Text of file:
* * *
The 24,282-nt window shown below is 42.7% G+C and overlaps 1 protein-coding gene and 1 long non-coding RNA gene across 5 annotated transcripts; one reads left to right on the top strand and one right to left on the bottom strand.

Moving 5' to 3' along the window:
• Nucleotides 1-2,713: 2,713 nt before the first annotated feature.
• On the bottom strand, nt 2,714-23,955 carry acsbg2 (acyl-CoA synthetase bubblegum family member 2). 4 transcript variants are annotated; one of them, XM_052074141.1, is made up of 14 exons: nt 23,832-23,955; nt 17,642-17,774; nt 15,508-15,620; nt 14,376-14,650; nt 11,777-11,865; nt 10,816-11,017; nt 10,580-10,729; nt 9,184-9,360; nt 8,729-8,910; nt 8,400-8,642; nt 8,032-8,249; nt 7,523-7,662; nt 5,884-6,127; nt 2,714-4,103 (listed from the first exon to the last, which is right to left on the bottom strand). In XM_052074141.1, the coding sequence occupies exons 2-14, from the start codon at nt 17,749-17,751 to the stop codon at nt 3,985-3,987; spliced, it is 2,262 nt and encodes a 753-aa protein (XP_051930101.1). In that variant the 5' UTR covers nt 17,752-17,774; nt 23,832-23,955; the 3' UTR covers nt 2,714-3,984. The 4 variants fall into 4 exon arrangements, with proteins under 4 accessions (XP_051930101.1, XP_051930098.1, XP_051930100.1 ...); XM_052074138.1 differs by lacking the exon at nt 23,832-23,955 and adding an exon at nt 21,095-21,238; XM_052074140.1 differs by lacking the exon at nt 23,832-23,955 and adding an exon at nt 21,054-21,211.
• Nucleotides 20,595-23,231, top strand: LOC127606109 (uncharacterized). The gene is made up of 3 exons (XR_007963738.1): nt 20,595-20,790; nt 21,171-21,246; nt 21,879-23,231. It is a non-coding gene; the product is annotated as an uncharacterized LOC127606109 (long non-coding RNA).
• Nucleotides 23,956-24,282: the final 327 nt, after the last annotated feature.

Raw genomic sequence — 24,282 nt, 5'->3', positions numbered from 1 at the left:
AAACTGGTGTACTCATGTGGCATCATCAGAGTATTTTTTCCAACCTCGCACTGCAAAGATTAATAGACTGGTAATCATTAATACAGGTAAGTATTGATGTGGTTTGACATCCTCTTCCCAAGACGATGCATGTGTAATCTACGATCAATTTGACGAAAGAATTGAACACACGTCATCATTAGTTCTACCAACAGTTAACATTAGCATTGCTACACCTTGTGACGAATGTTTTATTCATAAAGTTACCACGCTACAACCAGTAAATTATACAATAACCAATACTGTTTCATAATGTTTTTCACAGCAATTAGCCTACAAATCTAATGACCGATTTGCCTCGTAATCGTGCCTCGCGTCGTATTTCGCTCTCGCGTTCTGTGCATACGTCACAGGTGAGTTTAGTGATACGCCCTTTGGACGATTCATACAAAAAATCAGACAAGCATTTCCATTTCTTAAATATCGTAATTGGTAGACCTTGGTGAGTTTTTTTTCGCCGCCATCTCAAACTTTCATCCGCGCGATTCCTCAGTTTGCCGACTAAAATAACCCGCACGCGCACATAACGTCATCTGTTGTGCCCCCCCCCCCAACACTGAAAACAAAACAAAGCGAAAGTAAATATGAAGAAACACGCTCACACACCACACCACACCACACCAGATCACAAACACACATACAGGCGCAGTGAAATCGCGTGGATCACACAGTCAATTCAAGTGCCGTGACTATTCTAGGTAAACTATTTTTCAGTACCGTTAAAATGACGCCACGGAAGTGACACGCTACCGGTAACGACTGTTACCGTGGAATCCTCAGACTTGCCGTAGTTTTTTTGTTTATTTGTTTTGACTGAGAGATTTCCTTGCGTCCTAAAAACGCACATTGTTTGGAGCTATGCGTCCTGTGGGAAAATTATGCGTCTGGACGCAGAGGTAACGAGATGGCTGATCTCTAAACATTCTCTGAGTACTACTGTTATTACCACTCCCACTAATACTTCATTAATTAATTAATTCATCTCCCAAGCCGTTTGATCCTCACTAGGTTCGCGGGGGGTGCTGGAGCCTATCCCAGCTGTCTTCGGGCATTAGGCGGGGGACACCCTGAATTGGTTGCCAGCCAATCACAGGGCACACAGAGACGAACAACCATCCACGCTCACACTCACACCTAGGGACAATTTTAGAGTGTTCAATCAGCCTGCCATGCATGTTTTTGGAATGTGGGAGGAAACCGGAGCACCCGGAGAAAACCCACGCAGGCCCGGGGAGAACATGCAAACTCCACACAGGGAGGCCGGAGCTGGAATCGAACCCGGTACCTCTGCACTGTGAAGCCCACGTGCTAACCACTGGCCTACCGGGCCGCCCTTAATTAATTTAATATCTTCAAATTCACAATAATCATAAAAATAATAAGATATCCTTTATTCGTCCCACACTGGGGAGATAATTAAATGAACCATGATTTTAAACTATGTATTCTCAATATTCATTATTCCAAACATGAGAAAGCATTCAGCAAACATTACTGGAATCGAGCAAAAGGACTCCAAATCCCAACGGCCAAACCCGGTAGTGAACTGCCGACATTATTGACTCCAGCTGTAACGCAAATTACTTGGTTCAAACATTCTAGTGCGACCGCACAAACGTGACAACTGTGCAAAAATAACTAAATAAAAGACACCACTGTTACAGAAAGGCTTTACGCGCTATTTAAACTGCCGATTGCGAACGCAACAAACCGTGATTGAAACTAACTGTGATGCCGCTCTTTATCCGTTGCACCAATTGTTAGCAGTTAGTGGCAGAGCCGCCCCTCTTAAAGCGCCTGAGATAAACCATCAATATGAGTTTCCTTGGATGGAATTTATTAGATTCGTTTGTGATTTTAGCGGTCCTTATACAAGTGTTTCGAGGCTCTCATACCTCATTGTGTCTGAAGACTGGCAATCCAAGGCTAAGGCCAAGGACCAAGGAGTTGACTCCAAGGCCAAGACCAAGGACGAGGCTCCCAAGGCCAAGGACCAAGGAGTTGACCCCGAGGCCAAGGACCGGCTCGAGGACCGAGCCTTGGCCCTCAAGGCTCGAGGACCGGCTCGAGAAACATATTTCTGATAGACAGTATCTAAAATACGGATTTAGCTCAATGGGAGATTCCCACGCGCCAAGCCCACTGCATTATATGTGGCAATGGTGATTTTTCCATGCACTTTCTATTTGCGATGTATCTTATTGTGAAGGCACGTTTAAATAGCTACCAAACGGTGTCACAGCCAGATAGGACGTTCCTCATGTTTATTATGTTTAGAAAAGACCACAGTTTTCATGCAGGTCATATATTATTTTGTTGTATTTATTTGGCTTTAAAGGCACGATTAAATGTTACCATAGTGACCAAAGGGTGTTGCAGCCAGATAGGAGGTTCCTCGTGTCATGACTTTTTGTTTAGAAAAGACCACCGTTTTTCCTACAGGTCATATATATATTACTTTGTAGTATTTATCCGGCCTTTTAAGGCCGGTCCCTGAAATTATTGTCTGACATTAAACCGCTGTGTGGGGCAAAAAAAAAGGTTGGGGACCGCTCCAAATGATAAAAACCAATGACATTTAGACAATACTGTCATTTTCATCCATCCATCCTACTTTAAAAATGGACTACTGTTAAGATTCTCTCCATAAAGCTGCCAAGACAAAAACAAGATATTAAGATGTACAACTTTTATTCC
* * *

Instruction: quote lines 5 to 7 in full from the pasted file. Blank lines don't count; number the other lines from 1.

• Nucleotides 20,595-23,231, top strand: LOC127606109 (uncharacterized). The gene is made up of 3 exons (XR_007963738.1): nt 20,595-20,790; nt 21,171-21,246; nt 21,879-23,231. It is a non-coding gene; the product is annotated as an uncharacterized LOC127606109 (long non-coding RNA).
• Nucleotides 23,956-24,282: the final 327 nt, after the last annotated feature.

Raw genomic sequence — 24,282 nt, 5'->3', positions numbered from 1 at the left: